The old village of Châteauneuf dominates the surrounding countryside of Auxois in Burgundy in a picturesque setting. The village, which is part of the association Les Plus Beaux Villages de France, has kept the powerful castle flanked by massive towers. Following our visit, I propose you discover this beautiful site of Burgundy in pictures!
A beautiful stay in Burgundy
As a teenager, our family had stayed in Semur-en-Auxois. We passed by a village founded a long time during an excursion to Beaune.
I remember very well this magnificent site, this village and its castle perched on a promontory above the Burgundian countryside.
Already fond of old stones, I told myself that later – as an adult – I would return to explore this site.
And so it is much later that I had the opportunity!
During our last stay in Meursault.
On a beautiful sunny day, I took the car for a bit of excursion to Châteauneuf, accompanied by Aimée (then six years old).
We were not disappointed with the trip.
And it’s finally time to publish a complete report of our visit!
Which Chateauneuf are we talking about?
Small warning before continuing…
Let’s not get the wrong Châteauneuf !
Châteauneuf is the name of about thirty communes in France, including the famous Châteauneuf-du-Pape between Orange and Avignon (Vaucluse).
Across the Burgundy region, three localities bear the same name:
- in Côte d’Or,
- in Sâone-et-Loire,
- and in the Nièvre (Châteauneuf-Val-de-Bargis).
It is customary to add -en-Auxois to Châteauneuf in the Côte d’Or, so as not to confuse the commune with another!
The arrival in Châteauneuf in Burgundy
As it should be, I had planned in advance the road I wanted to take to reach the village.
A book had given me some clues to discover the village from far. After some research on Google Maps, I found the exact location of the photo I wanted to reproduce. And I’m going to let you in on the secret!
On the road to Bouhey
I arrived from the south, on the D18.
In the village of Crugey, you have to turn right in the direction of Bouhey. The small departmental road D18B makes its way through the fields while taking height.
In Bouhey, don’t make a mistake and take the direction of Châteauneuf by a very small tarred road “Sous les roches”. After a passage in the forest, it leads to the fields. And from there, the sight is seizing! One must stop to admire the beautiful countryside of the Country of Auxois.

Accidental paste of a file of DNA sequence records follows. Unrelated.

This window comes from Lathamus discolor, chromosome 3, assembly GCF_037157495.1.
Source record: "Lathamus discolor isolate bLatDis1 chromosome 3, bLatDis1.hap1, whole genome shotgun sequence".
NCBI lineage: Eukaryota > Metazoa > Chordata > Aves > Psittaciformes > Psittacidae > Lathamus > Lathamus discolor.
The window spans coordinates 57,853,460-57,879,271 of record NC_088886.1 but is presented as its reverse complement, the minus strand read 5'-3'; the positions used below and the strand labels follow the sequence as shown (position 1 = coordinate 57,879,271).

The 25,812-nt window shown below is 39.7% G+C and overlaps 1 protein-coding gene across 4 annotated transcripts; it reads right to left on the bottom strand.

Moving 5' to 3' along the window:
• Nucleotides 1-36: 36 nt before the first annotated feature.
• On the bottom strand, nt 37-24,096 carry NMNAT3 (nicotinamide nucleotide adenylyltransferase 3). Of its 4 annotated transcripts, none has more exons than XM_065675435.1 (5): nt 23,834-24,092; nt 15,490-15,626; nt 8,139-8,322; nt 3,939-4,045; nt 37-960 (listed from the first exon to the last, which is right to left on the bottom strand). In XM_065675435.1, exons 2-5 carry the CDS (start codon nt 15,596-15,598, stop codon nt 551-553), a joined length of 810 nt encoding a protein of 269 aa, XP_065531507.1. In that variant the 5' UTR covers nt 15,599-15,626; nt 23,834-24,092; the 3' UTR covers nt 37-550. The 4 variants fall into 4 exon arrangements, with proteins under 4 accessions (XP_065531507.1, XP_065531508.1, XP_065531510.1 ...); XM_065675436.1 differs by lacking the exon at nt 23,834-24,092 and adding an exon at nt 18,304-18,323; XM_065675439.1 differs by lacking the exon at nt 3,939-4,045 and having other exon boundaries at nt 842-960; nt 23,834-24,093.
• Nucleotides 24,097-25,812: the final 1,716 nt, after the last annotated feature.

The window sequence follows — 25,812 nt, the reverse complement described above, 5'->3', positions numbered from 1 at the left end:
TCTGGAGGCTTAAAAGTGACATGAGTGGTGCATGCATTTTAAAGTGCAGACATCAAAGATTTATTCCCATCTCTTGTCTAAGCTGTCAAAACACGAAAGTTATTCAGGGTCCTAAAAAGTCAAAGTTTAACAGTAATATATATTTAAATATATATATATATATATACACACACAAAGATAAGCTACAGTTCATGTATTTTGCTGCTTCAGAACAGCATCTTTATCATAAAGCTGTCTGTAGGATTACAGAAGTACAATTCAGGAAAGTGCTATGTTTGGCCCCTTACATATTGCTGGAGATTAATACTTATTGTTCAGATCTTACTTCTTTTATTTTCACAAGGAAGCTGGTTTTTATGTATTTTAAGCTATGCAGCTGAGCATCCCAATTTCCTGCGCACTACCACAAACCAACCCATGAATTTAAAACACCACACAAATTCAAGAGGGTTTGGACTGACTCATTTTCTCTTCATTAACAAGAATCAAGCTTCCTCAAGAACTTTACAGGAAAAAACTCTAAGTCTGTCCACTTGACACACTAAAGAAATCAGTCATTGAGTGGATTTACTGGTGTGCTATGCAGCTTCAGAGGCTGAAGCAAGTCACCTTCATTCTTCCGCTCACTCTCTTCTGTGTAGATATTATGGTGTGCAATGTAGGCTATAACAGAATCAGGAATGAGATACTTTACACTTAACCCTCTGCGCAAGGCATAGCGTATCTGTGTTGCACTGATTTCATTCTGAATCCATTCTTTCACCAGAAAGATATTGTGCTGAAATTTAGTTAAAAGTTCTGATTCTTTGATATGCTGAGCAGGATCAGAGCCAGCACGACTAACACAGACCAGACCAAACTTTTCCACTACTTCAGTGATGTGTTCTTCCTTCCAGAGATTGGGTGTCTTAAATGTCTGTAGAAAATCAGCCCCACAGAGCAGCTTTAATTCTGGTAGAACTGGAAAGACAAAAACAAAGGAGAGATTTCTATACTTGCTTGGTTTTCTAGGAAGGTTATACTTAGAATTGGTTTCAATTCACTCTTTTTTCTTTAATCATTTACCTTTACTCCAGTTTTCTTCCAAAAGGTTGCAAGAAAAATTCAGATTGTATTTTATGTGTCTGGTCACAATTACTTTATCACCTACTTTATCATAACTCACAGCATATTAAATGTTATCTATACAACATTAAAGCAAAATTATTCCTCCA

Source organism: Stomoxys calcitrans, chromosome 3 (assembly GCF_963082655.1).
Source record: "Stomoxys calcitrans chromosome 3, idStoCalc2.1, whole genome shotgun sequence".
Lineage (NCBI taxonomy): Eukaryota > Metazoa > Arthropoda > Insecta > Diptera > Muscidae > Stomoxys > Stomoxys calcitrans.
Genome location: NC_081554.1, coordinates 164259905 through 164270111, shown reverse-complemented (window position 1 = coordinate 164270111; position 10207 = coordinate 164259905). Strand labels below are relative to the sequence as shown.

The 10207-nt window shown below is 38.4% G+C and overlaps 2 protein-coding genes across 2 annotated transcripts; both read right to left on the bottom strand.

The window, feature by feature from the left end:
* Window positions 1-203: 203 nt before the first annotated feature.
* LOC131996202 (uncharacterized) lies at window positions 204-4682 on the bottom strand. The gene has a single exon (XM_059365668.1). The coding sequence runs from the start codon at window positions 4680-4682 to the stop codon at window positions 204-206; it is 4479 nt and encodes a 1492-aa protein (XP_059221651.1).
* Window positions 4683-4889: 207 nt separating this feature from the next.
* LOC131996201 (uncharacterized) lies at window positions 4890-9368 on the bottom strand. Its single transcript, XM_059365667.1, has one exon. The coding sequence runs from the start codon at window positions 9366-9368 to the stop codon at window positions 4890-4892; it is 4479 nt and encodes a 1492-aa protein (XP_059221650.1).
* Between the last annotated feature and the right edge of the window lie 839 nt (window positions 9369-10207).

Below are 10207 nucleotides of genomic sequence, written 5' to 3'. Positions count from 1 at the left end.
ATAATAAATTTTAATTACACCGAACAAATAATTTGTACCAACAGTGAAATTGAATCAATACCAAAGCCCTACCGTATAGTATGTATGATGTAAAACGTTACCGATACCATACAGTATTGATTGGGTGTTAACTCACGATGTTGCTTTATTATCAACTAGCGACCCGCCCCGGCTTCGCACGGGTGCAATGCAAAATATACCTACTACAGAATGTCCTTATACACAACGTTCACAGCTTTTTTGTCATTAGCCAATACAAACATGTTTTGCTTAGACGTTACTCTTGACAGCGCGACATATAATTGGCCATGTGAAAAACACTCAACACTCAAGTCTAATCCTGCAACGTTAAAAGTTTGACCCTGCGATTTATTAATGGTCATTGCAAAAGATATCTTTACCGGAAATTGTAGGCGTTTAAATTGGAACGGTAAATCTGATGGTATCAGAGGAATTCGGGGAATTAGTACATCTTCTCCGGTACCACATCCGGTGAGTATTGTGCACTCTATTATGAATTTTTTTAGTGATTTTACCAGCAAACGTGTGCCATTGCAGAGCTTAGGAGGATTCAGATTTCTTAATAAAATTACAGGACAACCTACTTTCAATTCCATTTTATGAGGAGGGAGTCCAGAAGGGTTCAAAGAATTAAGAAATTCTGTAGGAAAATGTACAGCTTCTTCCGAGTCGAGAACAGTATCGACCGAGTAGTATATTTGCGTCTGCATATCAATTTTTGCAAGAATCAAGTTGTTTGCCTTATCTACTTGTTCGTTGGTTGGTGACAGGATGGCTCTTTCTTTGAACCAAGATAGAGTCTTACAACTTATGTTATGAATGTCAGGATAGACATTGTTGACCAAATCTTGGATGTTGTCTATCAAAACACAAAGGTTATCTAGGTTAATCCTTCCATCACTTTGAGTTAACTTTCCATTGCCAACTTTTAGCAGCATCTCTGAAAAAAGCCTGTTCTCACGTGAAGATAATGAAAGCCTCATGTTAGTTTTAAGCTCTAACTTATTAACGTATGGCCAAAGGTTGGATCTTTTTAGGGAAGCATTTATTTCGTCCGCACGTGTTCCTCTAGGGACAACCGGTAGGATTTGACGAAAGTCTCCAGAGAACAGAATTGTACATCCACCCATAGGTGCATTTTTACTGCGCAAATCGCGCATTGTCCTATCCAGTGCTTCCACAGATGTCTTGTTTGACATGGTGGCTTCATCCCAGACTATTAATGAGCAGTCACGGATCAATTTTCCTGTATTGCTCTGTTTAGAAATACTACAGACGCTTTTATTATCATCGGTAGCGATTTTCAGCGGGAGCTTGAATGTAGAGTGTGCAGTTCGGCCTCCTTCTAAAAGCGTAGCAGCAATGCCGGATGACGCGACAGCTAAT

In the background, the view on the promontory of Châteauneuf is magnificent. Like in a beautiful book!
Moreover, this road is ideal for Sunday cyclists…
The road joins the D18A, which goes up to Châteauneuf (on the right). All that remains is to find a parking place.
I had planned to park in the parking lot outside the village for visitors… but I changed my mind when I crossed Châteauneuf because there were several free places in the marketplace. It couldn’t be more central!
The castle of Châteauneuf
The castle of Châteauneuf stands on a rocky promontory at an altitude of 475 meters. The fortress dominates the Vandenesse valley, where the Burgundy canal and the A6 freeway pass.
At the origin of the castle
In the second half of the 12th century, Jean de Chaudenay created the seigneury of Châteauneuf and then gave it to his youngest son, Jean. He and his successors defended their seigneury above all with their castle, one of the masterpieces of Burgundian military architecture.
Its polygonal walls, built in the 13th century, surround the square keep with five circular towers (75 m long and 35 m wide).
The poisoner who made Philippe Pot happy
When the 15th-century chatelaine, Catherine de Châteauneuf, was found guilty of having poisoned her husband’s flanks with arsenic, Philippe le Bon, Duke of Burgundy, confiscated her castle in 1457 and gave it to his courtier, Philippe Pot (1428-1493).
It is to Philippe Pot that we owe the transformations of the 15th century. Châteauneuf became a residence of pleasure.
Philippe Pot was the owner of the castle of La Rochepot, a knight of the Golden Fleece and a supporter of the King of France. Louis XI later gave him the title of seneschal of France.
The prestige at the court of the king of France allowed him to have the necessary funds to embellish his castle of Châteauneuf. Nevertheless, of his two living quarters, built in the 15th century, the eastern one is now in ruins.
The castle’s Gothic chapel, with a contemporary mural depicting Jesus and his apostles, also dates from Philip’s time.
From the 16th century to today
In 1551, it was Anne de Montmorency who inherited the castle from his mother, Anne, niece of Philippe Pot. He became a constable (i.e. commander of the French king’s armies) and owned large estates in the Ile de France: Ecouen and Chantilly.
Then, in 1627, Charles de Vienne and his wife Marguerite bought the castle and moved into the keep. Their successors built small apartments on the second floor of the large dwelling.